At least four more Red Cross volunteers from Iowa are making their way to Fargo, North Dakota.
Bobbi Bishop, spokesperson for the American Red Cross of Central Iowa, says the flooding along the Red River has gone from bad to worse.
She says the National Red Cross sent an urgent request to Iowa chapters this morning requesting both personel and vehicles in Fargo.
"The Emergency Response Vehicle from Fort Dodge will be going up tomorrow morning, as well as the one here in central Iowa," Bishop said.
Dave Clark of Urbandale is one of the volunteers taking an Emergency Response Vehicle, or ERV, to North Dakota. "We can feed mass quantities of people right on the flood scene and take the food right to them," Clark said. Ron Dickerson, director of emergency services for the Central Iowa chapter, was busy preparing the ERV – which resembles an ambulance – for the 475 mile trip.
The vehicle is equiped to serve up to 5,000 meals per day. "If it’s not used in a feeding operation, then they’ll use it to haul bulk supplies for the needs of the clients," Dickerson said. "It’s mainly a cargo vehicle, it’s a very versatile vehicle." This morning, Fargo police issued a mandatory evacuation of a large area as the river moved more than 22 feet above flood stage and threatens to inundate the city.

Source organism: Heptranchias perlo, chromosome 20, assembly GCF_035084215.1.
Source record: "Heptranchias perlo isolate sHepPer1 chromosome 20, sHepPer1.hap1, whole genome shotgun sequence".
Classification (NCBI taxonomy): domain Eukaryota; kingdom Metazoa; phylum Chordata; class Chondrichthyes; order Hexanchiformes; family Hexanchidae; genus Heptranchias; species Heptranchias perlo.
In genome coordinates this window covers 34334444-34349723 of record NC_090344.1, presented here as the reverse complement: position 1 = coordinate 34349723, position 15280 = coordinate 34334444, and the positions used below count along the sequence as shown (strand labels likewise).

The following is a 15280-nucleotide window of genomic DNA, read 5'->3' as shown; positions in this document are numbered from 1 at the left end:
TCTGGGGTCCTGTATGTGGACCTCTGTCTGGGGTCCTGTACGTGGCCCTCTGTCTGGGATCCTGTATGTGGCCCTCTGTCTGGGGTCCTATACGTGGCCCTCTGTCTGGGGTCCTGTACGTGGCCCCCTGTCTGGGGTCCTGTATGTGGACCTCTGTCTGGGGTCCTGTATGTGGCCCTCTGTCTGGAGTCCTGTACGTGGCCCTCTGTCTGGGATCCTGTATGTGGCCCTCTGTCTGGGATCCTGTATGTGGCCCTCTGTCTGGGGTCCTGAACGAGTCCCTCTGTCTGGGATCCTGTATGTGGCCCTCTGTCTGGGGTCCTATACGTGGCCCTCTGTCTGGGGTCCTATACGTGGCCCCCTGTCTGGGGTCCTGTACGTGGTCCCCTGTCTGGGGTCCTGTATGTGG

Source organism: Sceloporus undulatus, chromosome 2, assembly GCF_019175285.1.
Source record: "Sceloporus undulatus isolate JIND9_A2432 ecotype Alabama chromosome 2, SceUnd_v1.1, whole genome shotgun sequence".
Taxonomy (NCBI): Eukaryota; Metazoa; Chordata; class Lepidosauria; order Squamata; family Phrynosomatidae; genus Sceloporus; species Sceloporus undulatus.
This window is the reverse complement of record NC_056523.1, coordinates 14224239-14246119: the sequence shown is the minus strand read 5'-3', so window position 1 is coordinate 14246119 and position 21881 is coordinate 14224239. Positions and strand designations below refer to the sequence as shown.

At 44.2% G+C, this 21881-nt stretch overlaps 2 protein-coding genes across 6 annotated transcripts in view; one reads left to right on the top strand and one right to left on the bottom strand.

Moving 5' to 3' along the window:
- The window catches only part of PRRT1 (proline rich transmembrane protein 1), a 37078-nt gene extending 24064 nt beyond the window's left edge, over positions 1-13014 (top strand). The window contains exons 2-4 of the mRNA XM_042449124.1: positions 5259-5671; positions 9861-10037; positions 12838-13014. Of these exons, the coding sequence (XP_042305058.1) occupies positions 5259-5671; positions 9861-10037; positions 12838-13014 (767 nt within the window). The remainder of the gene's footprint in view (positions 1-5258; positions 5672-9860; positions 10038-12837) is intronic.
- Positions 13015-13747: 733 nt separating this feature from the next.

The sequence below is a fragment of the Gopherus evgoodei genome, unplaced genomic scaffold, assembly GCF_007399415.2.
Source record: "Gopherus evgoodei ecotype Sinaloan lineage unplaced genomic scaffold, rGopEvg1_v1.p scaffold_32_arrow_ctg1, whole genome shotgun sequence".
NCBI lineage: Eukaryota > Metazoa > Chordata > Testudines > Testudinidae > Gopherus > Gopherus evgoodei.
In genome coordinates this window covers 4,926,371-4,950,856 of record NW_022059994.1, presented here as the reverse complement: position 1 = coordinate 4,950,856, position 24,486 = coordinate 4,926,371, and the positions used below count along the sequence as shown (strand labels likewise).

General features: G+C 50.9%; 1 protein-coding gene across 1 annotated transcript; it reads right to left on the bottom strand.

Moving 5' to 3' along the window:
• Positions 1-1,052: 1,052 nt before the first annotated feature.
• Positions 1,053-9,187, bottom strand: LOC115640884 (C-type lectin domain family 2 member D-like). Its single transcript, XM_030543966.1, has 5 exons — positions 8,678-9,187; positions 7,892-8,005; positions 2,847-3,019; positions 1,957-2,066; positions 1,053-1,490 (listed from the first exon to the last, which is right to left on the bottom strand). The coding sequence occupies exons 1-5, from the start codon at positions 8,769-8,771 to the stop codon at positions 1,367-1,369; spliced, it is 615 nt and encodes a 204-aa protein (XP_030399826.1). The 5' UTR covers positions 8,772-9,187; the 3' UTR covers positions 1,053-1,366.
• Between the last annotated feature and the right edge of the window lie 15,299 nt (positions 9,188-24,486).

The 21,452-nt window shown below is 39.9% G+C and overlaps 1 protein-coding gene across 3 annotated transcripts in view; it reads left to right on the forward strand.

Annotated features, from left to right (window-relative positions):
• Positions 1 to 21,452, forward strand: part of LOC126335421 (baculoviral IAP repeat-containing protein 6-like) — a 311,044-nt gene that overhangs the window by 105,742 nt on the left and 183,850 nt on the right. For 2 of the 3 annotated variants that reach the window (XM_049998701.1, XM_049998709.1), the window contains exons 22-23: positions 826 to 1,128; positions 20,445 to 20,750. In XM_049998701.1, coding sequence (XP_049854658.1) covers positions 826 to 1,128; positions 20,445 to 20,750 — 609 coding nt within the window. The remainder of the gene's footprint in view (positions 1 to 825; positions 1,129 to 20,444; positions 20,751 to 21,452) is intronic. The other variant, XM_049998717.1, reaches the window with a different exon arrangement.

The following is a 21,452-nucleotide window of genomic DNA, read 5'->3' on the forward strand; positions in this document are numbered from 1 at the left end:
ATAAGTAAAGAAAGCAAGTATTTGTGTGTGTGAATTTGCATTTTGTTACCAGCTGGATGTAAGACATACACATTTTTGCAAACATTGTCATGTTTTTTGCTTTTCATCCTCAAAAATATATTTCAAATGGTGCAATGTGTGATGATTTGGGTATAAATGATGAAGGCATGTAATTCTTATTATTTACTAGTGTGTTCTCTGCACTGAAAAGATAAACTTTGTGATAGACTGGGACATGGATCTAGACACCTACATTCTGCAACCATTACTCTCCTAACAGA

"Today, the emphasis is changing to not only feeding, but also sheltering," Dickerson said. "They’re expecting to shelter quite a number tonight as the river went out of the banks early this morning." Police issued the evacuation order because of "seepage" in one of the levees. Bishop says, with the four additional volunteers, there will now be 11 Red Cross workers from Iowa helping in Fargo.
"Because we are so close to North Dakota, we anticipate there will be more Iowans deploying," Bishop said. The Red River, which runs between Fargo and Moorhead, Minnesota, is expected to crest at 43 feet Saturday. That would exceed the previous record height of 40 feet in 1897.